Recipient of the Most Recognized Award

2022 Caly Award Winners

Attorney Douglas Schreiber of Hymes, Schreiber & Walden, LLP is the recipient of the “Most Recognized Award” by ProVisors.

The Caly Award for Most Recognized goes to the person in the ProVisors Calabasas group that Received AND GAVE the most testimonials during 2021.

To win this award, you have to be a master networker, willing to work each month on making sure that you are utilizing the Calabasas group members to generate commerce for everyone, while always being available for professional advice and counsel for every professional. 

To learn more about Attorney Douglas Schreiber, contact his law firm in Woodland Hills.

 

Published in: on October 18, 2022 at 1:45 pm  Leave a Comment  
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Negotiation and Litigation Legal Panel Discussion

In early September, Attorney Douglas Schreiber of Hymes, Schreiber & Walden participated in a legal panel discussion put on by ProVisors regarding Negotiation and Litigation.

The seminar was held as a series of questions thrown out to the legal panel and consisted of discussion on the difference between mediation and arbitration:

Question: Is arbitration, once thought to be a panacea, really better or less expensive than litigation in court?

Answer:  Not really-retired judges who serve as arbitrators charge upwards of $10,000 per day, and there are associated administrative costs on top of that. Also, in a typical arbitration, you give up a lot of rights, such as the right to appeal. That means that should an arbitrator make a ruling that is legally wrong, you have no right to challenge that ruling. 

Topics that were also discussed included negotiating strategies in mediation.

To learn more about our legal services, please contact our business attorney in Woodland Hills at Hymes, Schreiber & Walden, LLP.

We Are Open For Business During the COVID-19 Crisis

To our friends and clients:

First and foremost, all of us at Hymes, Schreiber & Walden, LLP hope you, your families and loved ones are safe and healthy during these challenging times.

We have heard from many of you regarding the impact you are experiencing, and your concerns about the rapidly changing business/legal environment. As we all face the uncertain course of the COVID-19 pandemic, we want to assure you that through current technology, HSW is adapting, adjusting and available to assist you with your estate, business and real estate needs.  While we have adjusted our operations in accordance with CDC guidelines and state and local laws, our firm is fully operational.  We are fortunate that the technology allows us to work and interact seamlessly, via telephone or video-conference.  Of course, we can arrange to have original documents sent to your home for signature.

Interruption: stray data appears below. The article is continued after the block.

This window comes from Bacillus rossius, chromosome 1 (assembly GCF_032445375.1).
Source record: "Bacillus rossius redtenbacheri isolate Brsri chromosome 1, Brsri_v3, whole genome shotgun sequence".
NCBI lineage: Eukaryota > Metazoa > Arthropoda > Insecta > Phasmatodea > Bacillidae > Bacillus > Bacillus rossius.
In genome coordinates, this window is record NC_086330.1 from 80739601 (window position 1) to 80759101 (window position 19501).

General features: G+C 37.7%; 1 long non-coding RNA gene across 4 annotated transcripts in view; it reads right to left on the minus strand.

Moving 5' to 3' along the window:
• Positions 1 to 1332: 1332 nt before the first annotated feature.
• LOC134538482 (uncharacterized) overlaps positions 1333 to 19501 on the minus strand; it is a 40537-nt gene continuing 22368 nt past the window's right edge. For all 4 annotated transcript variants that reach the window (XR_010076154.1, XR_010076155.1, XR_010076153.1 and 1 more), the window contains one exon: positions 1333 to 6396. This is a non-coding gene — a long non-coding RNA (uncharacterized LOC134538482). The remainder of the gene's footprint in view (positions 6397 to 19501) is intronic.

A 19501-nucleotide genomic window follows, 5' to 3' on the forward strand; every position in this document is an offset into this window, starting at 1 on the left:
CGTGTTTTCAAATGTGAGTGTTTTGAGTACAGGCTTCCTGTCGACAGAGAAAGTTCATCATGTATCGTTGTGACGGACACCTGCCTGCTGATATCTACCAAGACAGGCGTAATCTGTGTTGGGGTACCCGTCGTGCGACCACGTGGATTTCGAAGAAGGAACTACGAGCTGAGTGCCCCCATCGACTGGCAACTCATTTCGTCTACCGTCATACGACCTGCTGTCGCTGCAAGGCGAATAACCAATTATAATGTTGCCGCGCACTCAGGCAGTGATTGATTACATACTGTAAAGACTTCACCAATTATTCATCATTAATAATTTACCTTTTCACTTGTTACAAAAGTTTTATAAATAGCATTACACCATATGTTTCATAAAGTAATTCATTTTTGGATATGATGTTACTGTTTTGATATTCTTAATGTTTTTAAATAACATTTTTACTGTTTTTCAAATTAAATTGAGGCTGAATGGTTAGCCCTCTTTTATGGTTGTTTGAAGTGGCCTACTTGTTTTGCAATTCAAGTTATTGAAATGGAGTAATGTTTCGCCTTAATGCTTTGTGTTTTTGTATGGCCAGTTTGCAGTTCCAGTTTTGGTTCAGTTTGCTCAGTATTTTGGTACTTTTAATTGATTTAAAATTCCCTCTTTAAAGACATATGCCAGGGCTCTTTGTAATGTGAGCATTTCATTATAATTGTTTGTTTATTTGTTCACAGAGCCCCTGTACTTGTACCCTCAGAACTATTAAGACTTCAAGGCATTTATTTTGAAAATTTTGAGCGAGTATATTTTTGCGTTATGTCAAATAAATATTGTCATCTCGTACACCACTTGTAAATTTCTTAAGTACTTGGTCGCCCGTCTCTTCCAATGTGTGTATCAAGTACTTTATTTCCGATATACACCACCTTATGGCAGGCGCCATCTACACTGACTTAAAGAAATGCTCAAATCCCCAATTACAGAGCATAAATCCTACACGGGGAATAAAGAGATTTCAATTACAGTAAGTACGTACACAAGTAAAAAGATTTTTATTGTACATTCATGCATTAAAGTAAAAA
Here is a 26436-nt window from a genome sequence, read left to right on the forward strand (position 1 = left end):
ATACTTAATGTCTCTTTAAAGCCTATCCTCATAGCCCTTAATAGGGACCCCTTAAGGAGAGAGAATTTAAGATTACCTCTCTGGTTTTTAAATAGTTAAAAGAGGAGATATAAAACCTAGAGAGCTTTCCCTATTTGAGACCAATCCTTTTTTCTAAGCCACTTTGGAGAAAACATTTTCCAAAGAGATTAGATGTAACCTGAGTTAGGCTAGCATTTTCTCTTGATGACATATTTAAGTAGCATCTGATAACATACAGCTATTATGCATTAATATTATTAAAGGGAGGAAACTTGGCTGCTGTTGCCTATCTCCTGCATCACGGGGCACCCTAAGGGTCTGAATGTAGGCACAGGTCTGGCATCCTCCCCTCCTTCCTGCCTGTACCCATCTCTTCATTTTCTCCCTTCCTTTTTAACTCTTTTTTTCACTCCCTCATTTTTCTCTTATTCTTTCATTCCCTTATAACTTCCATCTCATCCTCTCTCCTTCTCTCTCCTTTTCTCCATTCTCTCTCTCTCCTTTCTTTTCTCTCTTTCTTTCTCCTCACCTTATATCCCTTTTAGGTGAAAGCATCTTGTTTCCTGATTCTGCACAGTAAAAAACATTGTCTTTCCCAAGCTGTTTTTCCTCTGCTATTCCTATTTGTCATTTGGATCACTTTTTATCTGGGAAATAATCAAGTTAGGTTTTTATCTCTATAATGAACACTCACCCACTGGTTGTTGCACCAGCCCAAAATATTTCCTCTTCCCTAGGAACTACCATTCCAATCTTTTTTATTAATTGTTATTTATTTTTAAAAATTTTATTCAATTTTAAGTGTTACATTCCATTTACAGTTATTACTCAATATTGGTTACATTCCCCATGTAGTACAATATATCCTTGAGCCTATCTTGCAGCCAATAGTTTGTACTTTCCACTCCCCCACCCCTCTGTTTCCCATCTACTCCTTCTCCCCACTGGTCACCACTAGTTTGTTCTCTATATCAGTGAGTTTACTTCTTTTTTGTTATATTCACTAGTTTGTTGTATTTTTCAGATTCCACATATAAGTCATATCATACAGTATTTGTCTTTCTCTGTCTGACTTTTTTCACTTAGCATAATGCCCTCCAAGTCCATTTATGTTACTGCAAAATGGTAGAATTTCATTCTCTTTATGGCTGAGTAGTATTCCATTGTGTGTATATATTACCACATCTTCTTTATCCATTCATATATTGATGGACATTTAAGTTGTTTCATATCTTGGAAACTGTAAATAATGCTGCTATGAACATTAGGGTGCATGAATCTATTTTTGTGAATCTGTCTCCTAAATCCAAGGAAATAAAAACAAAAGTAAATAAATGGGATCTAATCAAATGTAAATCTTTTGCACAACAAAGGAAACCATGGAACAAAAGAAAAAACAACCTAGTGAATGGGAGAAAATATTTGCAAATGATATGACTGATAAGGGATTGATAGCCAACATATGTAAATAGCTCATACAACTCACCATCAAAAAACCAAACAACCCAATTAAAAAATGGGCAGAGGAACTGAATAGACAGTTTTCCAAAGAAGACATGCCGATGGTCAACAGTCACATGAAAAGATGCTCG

If we can be of assistance in any manner during these challenging times, please don’t hesitate to contact us.

Avoiding Pitfalls with Home Remodeling Contractors (Part 2)


The content below is a transcript from the home remodeling panel discussion at the Motion Picture and Television Relief Fund’s conference Deal With It: A Women’s Conference, held in Los Angeles, Ca on August 5, 2018:

If you are having some work done by a contractor in your house and something goes missing, what do you suggest a homeowner do?

I’m not sure if there is really a good answer to that question because unless you have proof, then it would be difficult to accuse anyone. Nowadays everyone has a video camera in their house, so it’s possible that you may have proof. But in the absence of evidence, you will find yourself in a “He Said/She Said” situation and you are kind of stuck with that.
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Avoiding Pitfalls with Home Remodeling Contractors (Part 1)

The content below is a transcript from the home remodeling panel discussion at the Motion Picture and Television Relief Fund’s conference Deal With It: A Women’s Conference, held in Los Angeles, Ca on August 5, 2018:

When you have your budget for a remodel, how can you make sure all your materials are included in the price?